Although the government has enacted various progressive legislations including: the Anti-Rape (Investigation and Trial) Act 2021, Criminal Laws (Amendment) Act 2021 and the Sindh government’s enactment of the Domestic Violence (Prevention and Protection) Act 2013, the Sindh Child Marriage Restraint Act 2013 and the Sindh Commission on the Status of Women Act 2015, the conviction rate for GBV sits at only 1-2.5 percent. This is because they remain largely unimplemented. Additionally, it has been reported that one in two Pakistani women who have experienced violence never sought help or told anyone about the violence they had experienced.

This is because resources, services and responses for survivors/victims of GBV remain scarce. UNODC reports that there are only eight functioning shelter homes in Sindh. Of these, four are located in Karachi and the rest in Sukkur, Larkana and Hyderabad. There are no separate shelter homes for the transgender community, who remain marginalised to the greatest extent. Although Women Crisis Centers (currently four are functioning in Sindh, one each in Karachi, Hyderabad, Shaheed Benazirabad and Jacobabad) there is a complete lack of information on their availability and functioning.

Moreover, there is a lack of sensitivity training provided to CJS actors. Health services personnel are unstaffed and inadequately equipped. Also, referral systems are limited. Survivors/victims remain completely unaware about their rights and the process of enforcing them. This is exacerbated where women are not economically independent.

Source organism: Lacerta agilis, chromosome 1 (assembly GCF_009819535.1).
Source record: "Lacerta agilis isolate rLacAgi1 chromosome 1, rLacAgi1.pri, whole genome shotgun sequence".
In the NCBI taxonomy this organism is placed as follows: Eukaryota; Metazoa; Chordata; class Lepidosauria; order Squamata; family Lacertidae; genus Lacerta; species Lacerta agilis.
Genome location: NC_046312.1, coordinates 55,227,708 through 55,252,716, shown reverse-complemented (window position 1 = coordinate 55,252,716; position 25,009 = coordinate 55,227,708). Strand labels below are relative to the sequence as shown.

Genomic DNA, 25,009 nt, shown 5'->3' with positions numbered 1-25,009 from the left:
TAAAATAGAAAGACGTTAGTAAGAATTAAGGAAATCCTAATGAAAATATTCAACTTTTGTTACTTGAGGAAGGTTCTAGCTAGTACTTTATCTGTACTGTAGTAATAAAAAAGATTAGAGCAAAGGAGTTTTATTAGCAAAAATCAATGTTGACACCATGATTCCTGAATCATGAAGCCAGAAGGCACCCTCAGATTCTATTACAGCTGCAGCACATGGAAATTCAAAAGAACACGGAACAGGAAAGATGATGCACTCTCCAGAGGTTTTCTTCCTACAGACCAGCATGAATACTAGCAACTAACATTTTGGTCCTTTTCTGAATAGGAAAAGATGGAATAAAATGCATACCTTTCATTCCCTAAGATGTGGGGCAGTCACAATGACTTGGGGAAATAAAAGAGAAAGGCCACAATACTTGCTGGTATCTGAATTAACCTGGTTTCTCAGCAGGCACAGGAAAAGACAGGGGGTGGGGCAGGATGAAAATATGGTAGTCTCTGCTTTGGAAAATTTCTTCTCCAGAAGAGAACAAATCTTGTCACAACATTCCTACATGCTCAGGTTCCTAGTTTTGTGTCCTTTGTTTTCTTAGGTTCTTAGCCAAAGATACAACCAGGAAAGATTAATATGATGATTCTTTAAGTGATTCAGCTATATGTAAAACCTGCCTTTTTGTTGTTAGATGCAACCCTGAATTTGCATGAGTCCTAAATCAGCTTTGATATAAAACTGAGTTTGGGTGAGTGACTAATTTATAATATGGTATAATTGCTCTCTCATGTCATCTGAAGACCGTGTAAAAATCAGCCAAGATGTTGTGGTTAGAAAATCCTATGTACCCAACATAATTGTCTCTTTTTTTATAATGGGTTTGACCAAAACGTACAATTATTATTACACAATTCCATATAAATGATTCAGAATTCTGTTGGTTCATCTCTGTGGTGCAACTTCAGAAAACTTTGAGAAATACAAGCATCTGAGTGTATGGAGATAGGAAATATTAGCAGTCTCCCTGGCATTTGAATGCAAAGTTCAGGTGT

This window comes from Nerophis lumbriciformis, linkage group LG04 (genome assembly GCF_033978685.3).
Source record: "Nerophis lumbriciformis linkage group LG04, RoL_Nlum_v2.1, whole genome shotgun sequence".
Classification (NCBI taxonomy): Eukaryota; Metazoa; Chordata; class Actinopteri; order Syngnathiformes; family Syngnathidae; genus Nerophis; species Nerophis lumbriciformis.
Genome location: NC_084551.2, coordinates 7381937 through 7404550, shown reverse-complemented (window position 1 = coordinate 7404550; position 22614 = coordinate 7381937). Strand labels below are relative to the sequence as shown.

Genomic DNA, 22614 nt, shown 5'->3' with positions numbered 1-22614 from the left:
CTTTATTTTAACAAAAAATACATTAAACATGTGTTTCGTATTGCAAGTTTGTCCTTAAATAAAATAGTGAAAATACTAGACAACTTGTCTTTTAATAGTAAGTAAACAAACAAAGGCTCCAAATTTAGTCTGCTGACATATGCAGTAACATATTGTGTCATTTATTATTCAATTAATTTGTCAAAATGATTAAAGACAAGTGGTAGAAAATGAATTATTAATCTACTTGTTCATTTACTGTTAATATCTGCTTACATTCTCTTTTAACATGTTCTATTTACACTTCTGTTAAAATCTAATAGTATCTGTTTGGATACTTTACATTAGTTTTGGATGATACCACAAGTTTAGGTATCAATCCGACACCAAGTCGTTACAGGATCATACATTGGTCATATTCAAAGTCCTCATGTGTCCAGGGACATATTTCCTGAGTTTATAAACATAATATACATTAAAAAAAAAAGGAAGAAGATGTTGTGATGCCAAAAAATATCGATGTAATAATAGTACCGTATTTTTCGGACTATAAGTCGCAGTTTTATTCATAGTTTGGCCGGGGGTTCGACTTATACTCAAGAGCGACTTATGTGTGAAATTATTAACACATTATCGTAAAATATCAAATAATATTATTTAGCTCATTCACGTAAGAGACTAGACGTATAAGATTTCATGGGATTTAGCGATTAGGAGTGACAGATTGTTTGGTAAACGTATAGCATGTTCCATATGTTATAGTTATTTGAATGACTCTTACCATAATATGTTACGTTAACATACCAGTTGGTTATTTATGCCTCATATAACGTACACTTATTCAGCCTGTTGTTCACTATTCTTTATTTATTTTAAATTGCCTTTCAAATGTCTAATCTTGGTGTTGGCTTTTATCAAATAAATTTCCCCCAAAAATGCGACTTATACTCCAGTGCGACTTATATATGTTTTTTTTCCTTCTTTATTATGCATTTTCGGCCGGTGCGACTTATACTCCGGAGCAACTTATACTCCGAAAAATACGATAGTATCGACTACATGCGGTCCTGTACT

Furthermore, it has been reported that at least 14 countries around the world have started to address GBV as part of a longer-term Covid-19 recovery plan. Pakistan must step up and establish mechanisms in order to protect women and girls. The government must make an effort to spread awareness on how women and girls can protect themselves. Support services, women protection helplines (such as the Inspector General Police’s Complaint Cell helpline 9110, Sindh Human Rights Department helpline 0800-00011, Sindh Legal Aid Advisory Call Centre helpline 080070806), rescue services and information on shelter homes and crises centers must be broadcast through radio programmes and the local television media so that their details reach the most vulnerable women.

Moreover, there is an increasing need to educate men and boys on positive masculinity, respectful relationships and non-violent conflict resolution and parenting. This can also be broadcast through radio programmes and the local television media to reach all areas within the country.

Every year, an international campaign, ‘16 Days of Activism against Gender-Based Violence’ is observed globally. This awareness campaign starts on November 25, the International Day for the Elimination of Violence against Women, and runs until December 10, Human Rights Day. This is an opportunity for the government to bring together all civil society organisations and CJS actors to engage in discourse on increasing the capacity of support services and establishing novel mechanisms to correspond to the increased cases of GBV.

Research has suggested that GBV can be prevented if evidence driven knowledge, strategies and innovation is amplified to inspire all stakeholders to scale up what works. UNWOMEN revealed that “Prevention is still the most cost-effective, long-term way to stop violence”.

The writer is a barrister. She tweets @RidaT95 and can be reached at: ridaatahir@gmail. com